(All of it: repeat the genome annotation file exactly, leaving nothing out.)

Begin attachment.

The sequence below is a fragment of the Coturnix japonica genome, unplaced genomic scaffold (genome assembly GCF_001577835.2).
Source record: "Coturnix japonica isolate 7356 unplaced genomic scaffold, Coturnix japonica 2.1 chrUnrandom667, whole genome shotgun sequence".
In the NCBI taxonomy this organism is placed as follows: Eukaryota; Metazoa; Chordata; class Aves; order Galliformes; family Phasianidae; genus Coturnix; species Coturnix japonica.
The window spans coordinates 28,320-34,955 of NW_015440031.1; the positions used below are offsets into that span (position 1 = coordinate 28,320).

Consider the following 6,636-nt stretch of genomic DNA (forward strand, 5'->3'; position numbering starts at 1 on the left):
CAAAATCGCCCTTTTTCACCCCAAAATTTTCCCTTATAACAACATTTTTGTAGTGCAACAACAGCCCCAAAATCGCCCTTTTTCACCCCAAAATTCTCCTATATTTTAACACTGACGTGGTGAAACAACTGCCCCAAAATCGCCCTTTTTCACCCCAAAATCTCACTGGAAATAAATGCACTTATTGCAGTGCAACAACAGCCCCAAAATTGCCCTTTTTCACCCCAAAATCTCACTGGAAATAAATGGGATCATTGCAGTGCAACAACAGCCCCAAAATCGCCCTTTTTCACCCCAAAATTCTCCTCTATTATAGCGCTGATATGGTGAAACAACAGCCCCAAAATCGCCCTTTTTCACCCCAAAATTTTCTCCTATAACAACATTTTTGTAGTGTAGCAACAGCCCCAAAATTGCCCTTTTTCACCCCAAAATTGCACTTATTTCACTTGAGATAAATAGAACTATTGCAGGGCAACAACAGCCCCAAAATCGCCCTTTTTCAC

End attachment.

The sequence below is a fragment of the Coturnix japonica genome, unplaced genomic scaffold (genome assembly GCF_001577835.2).
Source record: "Coturnix japonica isolate 7356 unplaced genomic scaffold, Coturnix japonica 2.1 chrUnrandom667, whole genome shotgun sequence".
In the NCBI taxonomy this organism is placed as follows: Eukaryota; Metazoa; Chordata; class Aves; order Galliformes; family Phasianidae; genus Coturnix; species Coturnix japonica.
The window spans coordinates 28,320-34,955 of NW_015440031.1; the positions used below are offsets into that span (position 1 = coordinate 28,320).

Consider the following 6,636-nt stretch of genomic DNA (forward strand, 5'->3'; position numbering starts at 1 on the left):
CAAAATCGCCCTTTTTCACCCCAAAATTTTCCCTTATAACAACATTTTTGTAGTGCAACAACAGCCCCAAAATCGCCCTTTTTCACCCCAAAATTCTCCTATATTTTAACACTGACGTGGTGAAACAACTGCCCCAAAATCGCCCTTTTTCACCCCAAAATCTCACTGGAAATAAATGCACTTATTGCAGTGCAACAACAGCCCCAAAATTGCCCTTTTTCACCCCAAAATCTCACTGGAAATAAATGGGATCATTGCAGTGCAACAACAGCCCCAAAATCGCCCTTTTTCACCCCAAAATTCTCCTCTATTATAGCGCTGATATGGTGAAACAACAGCCCCAAAATCGCCCTTTTTCACCCCAAAATTTTCTCCTATAACAACATTTTTGTAGTGTAGCAACAGCCCCAAAATTGCCCTTTTTCACCCCAAAATTGCACTTATTTCACTTGAGATAAATAGAACTATTGCAGGGCAACAACAGCCCCAAAATCGCCCTTTTTCAC